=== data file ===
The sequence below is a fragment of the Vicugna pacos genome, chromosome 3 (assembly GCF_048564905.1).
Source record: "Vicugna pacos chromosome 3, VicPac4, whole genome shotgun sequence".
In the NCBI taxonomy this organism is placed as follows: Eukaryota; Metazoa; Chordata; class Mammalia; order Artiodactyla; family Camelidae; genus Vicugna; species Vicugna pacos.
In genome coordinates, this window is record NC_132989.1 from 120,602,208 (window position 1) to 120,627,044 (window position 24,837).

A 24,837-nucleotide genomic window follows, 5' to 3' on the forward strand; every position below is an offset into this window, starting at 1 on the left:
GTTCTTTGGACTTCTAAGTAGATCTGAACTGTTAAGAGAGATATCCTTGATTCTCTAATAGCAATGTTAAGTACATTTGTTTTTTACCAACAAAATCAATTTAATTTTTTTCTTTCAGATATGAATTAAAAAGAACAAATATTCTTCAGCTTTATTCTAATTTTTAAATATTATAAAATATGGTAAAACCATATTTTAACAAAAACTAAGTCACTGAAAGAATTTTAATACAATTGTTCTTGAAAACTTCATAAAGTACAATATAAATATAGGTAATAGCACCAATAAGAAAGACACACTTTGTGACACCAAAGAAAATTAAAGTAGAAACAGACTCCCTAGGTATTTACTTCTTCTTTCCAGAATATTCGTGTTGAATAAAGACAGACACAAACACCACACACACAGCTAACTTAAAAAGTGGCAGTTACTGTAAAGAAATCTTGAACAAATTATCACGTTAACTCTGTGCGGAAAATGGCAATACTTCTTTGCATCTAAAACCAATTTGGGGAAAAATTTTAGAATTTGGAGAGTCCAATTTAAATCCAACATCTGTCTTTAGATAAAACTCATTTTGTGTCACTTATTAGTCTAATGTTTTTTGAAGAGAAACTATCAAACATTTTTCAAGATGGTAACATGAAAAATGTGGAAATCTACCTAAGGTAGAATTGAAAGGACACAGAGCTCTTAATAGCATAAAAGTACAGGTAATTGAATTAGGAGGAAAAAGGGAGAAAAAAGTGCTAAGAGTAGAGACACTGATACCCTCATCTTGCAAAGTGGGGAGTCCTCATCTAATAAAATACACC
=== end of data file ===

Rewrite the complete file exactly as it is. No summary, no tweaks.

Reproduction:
The sequence below is a fragment of the Vicugna pacos genome, chromosome 3 (assembly GCF_048564905.1).
Source record: "Vicugna pacos chromosome 3, VicPac4, whole genome shotgun sequence".
In the NCBI taxonomy this organism is placed as follows: Eukaryota; Metazoa; Chordata; class Mammalia; order Artiodactyla; family Camelidae; genus Vicugna; species Vicugna pacos.
In genome coordinates, this window is record NC_132989.1 from 120,602,208 (window position 1) to 120,627,044 (window position 24,837).

A 24,837-nucleotide genomic window follows, 5' to 3' on the forward strand; every position below is an offset into this window, starting at 1 on the left:
GTTCTTTGGACTTCTAAGTAGATCTGAACTGTTAAGAGAGATATCCTTGATTCTCTAATAGCAATGTTAAGTACATTTGTTTTTTACCAACAAAATCAATTTAATTTTTTTCTTTCAGATATGAATTAAAAAGAACAAATATTCTTCAGCTTTATTCTAATTTTTAAATATTATAAAATATGGTAAAACCATATTTTAACAAAAACTAAGTCACTGAAAGAATTTTAATACAATTGTTCTTGAAAACTTCATAAAGTACAATATAAATATAGGTAATAGCACCAATAAGAAAGACACACTTTGTGACACCAAAGAAAATTAAAGTAGAAACAGACTCCCTAGGTATTTACTTCTTCTTTCCAGAATATTCGTGTTGAATAAAGACAGACACAAACACCACACACACAGCTAACTTAAAAAGTGGCAGTTACTGTAAAGAAATCTTGAACAAATTATCACGTTAACTCTGTGCGGAAAATGGCAATACTTCTTTGCATCTAAAACCAATTTGGGGAAAAATTTTAGAATTTGGAGAGTCCAATTTAAATCCAACATCTGTCTTTAGATAAAACTCATTTTGTGTCACTTATTAGTCTAATGTTTTTTGAAGAGAAACTATCAAACATTTTTCAAGATGGTAACATGAAAAATGTGGAAATCTACCTAAGGTAGAATTGAAAGGACACAGAGCTCTTAATAGCATAAAAGTACAGGTAATTGAATTAGGAGGAAAAAGGGAGAAAAAAGTGCTAAGAGTAGAGACACTGATACCCTCATCTTGCAAAGTGGGGAGTCCTCATCTAATAAAATACACC